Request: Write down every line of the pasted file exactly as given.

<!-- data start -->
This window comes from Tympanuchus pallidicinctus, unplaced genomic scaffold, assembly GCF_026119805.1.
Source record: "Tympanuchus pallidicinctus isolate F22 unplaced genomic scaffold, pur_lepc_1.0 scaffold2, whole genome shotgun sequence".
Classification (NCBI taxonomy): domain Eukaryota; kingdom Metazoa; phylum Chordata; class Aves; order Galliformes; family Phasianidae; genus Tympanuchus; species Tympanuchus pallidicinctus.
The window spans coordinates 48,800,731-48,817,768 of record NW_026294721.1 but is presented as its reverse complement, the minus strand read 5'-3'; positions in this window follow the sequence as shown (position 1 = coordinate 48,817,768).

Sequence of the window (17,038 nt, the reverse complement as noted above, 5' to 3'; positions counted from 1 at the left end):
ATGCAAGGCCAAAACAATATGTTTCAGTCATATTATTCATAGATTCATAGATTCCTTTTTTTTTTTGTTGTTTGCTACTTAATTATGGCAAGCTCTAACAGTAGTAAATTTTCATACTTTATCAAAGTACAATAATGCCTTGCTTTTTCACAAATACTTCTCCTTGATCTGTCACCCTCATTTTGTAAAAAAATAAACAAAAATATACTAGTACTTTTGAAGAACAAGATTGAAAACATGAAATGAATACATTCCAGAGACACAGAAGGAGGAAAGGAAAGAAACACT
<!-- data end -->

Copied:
This window comes from Tympanuchus pallidicinctus, unplaced genomic scaffold, assembly GCF_026119805.1.
Source record: "Tympanuchus pallidicinctus isolate F22 unplaced genomic scaffold, pur_lepc_1.0 scaffold2, whole genome shotgun sequence".
Classification (NCBI taxonomy): domain Eukaryota; kingdom Metazoa; phylum Chordata; class Aves; order Galliformes; family Phasianidae; genus Tympanuchus; species Tympanuchus pallidicinctus.
The window spans coordinates 48,800,731-48,817,768 of record NW_026294721.1 but is presented as its reverse complement, the minus strand read 5'-3'; positions in this window follow the sequence as shown (position 1 = coordinate 48,817,768).

Sequence of the window (17,038 nt, the reverse complement as noted above, 5' to 3'; positions counted from 1 at the left end):
ATGCAAGGCCAAAACAATATGTTTCAGTCATATTATTCATAGATTCATAGATTCCTTTTTTTTTTTGTTGTTTGCTACTTAATTATGGCAAGCTCTAACAGTAGTAAATTTTCATACTTTATCAAAGTACAATAATGCCTTGCTTTTTCACAAATACTTCTCCTTGATCTGTCACCCTCATTTTGTAAAAAAATAAACAAAAATATACTAGTACTTTTGAAGAACAAGATTGAAAACATGAAATGAATACATTCCAGAGACACAGAAGGAGGAAAGGAAAGAAACACT